Missionary Attrition (Dropouts)

Missionary Attrition

Missionary Attrition (Dropouts) is my thoughts on missionary dropouts. I saw an interesting article here, Dropouts-Burnouts-Forceouts-Never-Should-Have-Goneouts, which I will use as an introduction to my thoughts on the subject.

Missionary Attrition (Dropouts)

Introduction

Let me begin by saying that it is extremely expensive to get a missionary on the foreign mission field working. Besides the years of personal and educational preparation that the missionary himself has to shoulder, once he “officially begins deputation” the costs are shared or shouldered mainly by local churches and the people of God. This “business of missions” should first of all be understood to “NOT BE A SECULAR BUSINESS”. Although many aspects of missions is like a business (money funds the activity on the foreign field, there are workers, there is the acquisition of funds, fundraising, promotion, etc), the basic thrust of missions is spiritual, and cannot be reduced to simple business economics.

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Hardships of Missionary Life

Problems of Missionary Life

When a person chooses to be a missionary, there are certain sacrifices that they make in order to partake in this kind of ministry. Essentially you lose a lot of your “identity” to become a missionary. The simple question, “Where are you from?” becomes a complicated question because while I was born and raised in South Carolina, I have spent more time in Mexico than the US. Mexican people we visit. Sometimes they joke saying, “David is more Mexican than we are!” I have adapted to Mexican culture and foods, and I really like at least most of the Mexican foods.

But this price we pay is difficult to handle many times.  You kind of “lose your identity” in the process of being a good missionary. We must celebrate the Mexican holidays and basically follow the Mexican culture, because you just cannot survive without doing that. Image if a Mexican was to pastor your church and not celebrate the Fourth of July! He would be extremely out of sync with the people he is trying to reach.

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Missionary Problems: “I wish I had known how difficult long-term fruit really is.”

This post is my own response to an article in “Askamissionary.com”
What do Missionaries wish they had known before they first went?

“I wish I had known how difficult long-term fruit really is.”

To be truthful, long term results are very difficult to get.

I have been a pastor and missionary since 1986. Working with people is great. But when you have less than 10 years in working with a group of people, you see fruit. That fruit often disappears over longer time periods. What you thought were great, well-established Christians really weren’t.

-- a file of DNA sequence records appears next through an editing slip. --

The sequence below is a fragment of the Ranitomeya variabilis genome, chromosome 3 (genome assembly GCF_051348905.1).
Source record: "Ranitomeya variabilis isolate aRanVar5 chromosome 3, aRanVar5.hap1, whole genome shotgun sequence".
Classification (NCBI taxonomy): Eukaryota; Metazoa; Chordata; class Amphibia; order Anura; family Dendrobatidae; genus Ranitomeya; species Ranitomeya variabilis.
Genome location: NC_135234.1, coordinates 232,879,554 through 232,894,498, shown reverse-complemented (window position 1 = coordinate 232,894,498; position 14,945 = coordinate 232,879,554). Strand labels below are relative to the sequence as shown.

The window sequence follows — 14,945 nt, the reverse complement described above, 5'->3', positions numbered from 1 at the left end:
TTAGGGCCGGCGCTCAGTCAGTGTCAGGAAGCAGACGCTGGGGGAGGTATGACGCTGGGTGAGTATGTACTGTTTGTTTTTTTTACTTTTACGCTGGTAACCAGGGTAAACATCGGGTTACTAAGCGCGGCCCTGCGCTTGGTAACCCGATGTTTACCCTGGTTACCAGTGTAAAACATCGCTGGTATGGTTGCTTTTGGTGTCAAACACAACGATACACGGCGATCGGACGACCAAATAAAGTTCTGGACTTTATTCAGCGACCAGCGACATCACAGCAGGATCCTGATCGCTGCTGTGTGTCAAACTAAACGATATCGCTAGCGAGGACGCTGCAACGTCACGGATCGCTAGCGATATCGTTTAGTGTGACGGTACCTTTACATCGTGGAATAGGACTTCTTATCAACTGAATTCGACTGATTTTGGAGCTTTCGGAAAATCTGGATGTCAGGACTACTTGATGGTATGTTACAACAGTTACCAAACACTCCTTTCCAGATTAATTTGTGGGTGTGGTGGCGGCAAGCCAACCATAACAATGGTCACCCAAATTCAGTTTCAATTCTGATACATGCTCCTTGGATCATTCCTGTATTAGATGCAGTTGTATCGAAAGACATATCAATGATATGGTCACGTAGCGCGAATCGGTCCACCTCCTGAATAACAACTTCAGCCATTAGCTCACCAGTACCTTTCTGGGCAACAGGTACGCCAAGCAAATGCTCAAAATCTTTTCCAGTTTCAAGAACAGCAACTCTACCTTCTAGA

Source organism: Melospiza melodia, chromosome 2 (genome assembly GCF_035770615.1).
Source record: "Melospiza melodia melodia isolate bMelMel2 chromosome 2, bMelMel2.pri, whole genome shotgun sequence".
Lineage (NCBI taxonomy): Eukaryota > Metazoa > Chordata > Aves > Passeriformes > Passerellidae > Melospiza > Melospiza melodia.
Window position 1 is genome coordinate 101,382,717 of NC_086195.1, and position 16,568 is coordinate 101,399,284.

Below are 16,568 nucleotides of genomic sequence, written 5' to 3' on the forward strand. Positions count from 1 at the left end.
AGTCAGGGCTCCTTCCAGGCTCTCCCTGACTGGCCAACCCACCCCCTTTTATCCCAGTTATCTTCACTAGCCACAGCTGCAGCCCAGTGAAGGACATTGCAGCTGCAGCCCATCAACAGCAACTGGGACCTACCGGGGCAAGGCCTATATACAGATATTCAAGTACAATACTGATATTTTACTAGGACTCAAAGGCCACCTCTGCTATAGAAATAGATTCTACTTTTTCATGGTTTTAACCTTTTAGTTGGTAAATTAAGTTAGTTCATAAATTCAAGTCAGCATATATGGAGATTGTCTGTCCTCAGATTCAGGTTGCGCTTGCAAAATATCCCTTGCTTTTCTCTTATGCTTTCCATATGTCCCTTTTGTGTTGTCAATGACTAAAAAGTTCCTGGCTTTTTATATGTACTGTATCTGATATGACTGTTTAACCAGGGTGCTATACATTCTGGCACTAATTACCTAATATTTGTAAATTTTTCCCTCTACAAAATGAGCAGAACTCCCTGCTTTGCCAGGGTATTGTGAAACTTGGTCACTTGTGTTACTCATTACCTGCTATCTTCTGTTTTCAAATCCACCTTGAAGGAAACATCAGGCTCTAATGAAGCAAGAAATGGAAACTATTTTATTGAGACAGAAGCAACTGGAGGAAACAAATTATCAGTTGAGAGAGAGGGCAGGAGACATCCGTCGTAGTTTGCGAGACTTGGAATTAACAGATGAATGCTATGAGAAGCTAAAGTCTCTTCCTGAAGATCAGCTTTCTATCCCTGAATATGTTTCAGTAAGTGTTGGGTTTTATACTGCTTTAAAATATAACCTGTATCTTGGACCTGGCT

I see the problem here in various forms. My observations come from years in the ministry, and from examining my own ministry and its results, as well as other people’s ministries. Some of my observations and comments are very simply my personal convictions. I have always done things like x-y-z, or I have never done things like that.

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Missionary Problems: “I wish I had known how difficult missions really is.”

This post is my own response to an article in “Askamissionary.com”
What do Missionaries wish they had known before they first went?

“I wish I had known how difficult missions really is.”

What my take on this is the following. First of all, missions is really nothing different (or shouldn’t be anything different) than what the regular ministry is in the United States. The only difference between church work in the US and on a foreign field is simply location. Having said that, there exists missionaries from other countries which go to foreign countries (to them), and some of these even go to the US. Again, church work is the same all over. What is different is the adjustments to culture and language that one has to contend with when going to a foreign place he is not used to. Missionary Kids (MKs) grow up on the foreign field, and they are automatically adjusted from birth, and make great missionaries.

The rub comes in at the point that ANY CHURCH WORK ANYWHERE is difficult. You should not underestimate the problems you will encounter as a missionary. I will put down some thoughts here. Most of these things any pastor in the US will understand. A few will be unique to the adjusting to a foreign church situation.

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